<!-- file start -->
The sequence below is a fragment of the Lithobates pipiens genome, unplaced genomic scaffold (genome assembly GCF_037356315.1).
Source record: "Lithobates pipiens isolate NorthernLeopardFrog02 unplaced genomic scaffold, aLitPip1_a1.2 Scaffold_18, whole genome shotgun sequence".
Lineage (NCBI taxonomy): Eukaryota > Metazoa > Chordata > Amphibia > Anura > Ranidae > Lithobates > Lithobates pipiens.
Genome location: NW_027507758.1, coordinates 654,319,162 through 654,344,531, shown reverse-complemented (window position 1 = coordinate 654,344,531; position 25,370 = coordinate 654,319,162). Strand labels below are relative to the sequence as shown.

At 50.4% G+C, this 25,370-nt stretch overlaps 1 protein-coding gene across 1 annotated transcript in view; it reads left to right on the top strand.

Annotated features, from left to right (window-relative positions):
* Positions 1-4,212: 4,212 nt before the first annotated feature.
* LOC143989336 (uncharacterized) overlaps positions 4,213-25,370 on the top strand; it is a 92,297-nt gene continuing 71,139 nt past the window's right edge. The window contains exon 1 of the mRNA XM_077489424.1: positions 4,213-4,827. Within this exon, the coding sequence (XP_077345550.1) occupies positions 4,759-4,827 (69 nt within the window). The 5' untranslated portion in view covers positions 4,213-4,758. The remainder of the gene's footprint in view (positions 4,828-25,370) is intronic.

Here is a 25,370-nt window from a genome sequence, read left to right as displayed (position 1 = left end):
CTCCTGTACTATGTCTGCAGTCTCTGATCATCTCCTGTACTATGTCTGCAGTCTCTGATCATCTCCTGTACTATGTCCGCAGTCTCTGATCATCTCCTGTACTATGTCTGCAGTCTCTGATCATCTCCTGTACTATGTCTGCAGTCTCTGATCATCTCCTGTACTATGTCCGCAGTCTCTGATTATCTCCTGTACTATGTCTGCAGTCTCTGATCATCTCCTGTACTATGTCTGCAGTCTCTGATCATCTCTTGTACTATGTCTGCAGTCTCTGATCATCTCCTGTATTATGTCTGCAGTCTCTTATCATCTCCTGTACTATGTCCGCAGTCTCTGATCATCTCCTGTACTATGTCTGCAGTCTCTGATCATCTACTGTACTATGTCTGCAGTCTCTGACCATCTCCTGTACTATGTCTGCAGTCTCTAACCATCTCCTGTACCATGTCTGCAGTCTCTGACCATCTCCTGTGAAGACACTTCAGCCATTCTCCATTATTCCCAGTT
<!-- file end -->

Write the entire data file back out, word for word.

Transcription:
The sequence below is a fragment of the Lithobates pipiens genome, unplaced genomic scaffold (genome assembly GCF_037356315.1).
Source record: "Lithobates pipiens isolate NorthernLeopardFrog02 unplaced genomic scaffold, aLitPip1_a1.2 Scaffold_18, whole genome shotgun sequence".
Lineage (NCBI taxonomy): Eukaryota > Metazoa > Chordata > Amphibia > Anura > Ranidae > Lithobates > Lithobates pipiens.
Genome location: NW_027507758.1, coordinates 654,319,162 through 654,344,531, shown reverse-complemented (window position 1 = coordinate 654,344,531; position 25,370 = coordinate 654,319,162). Strand labels below are relative to the sequence as shown.

At 50.4% G+C, this 25,370-nt stretch overlaps 1 protein-coding gene across 1 annotated transcript in view; it reads left to right on the top strand.

Annotated features, from left to right (window-relative positions):
* Positions 1-4,212: 4,212 nt before the first annotated feature.
* LOC143989336 (uncharacterized) overlaps positions 4,213-25,370 on the top strand; it is a 92,297-nt gene continuing 71,139 nt past the window's right edge. The window contains exon 1 of the mRNA XM_077489424.1: positions 4,213-4,827. Within this exon, the coding sequence (XP_077345550.1) occupies positions 4,759-4,827 (69 nt within the window). The 5' untranslated portion in view covers positions 4,213-4,758. The remainder of the gene's footprint in view (positions 4,828-25,370) is intronic.

Here is a 25,370-nt window from a genome sequence, read left to right as displayed (position 1 = left end):
CTCCTGTACTATGTCTGCAGTCTCTGATCATCTCCTGTACTATGTCTGCAGTCTCTGATCATCTCCTGTACTATGTCCGCAGTCTCTGATCATCTCCTGTACTATGTCTGCAGTCTCTGATCATCTCCTGTACTATGTCTGCAGTCTCTGATCATCTCCTGTACTATGTCCGCAGTCTCTGATTATCTCCTGTACTATGTCTGCAGTCTCTGATCATCTCCTGTACTATGTCTGCAGTCTCTGATCATCTCTTGTACTATGTCTGCAGTCTCTGATCATCTCCTGTATTATGTCTGCAGTCTCTTATCATCTCCTGTACTATGTCCGCAGTCTCTGATCATCTCCTGTACTATGTCTGCAGTCTCTGATCATCTACTGTACTATGTCTGCAGTCTCTGACCATCTCCTGTACTATGTCTGCAGTCTCTAACCATCTCCTGTACCATGTCTGCAGTCTCTGACCATCTCCTGTGAAGACACTTCAGCCATTCTCCATTATTCCCAGTT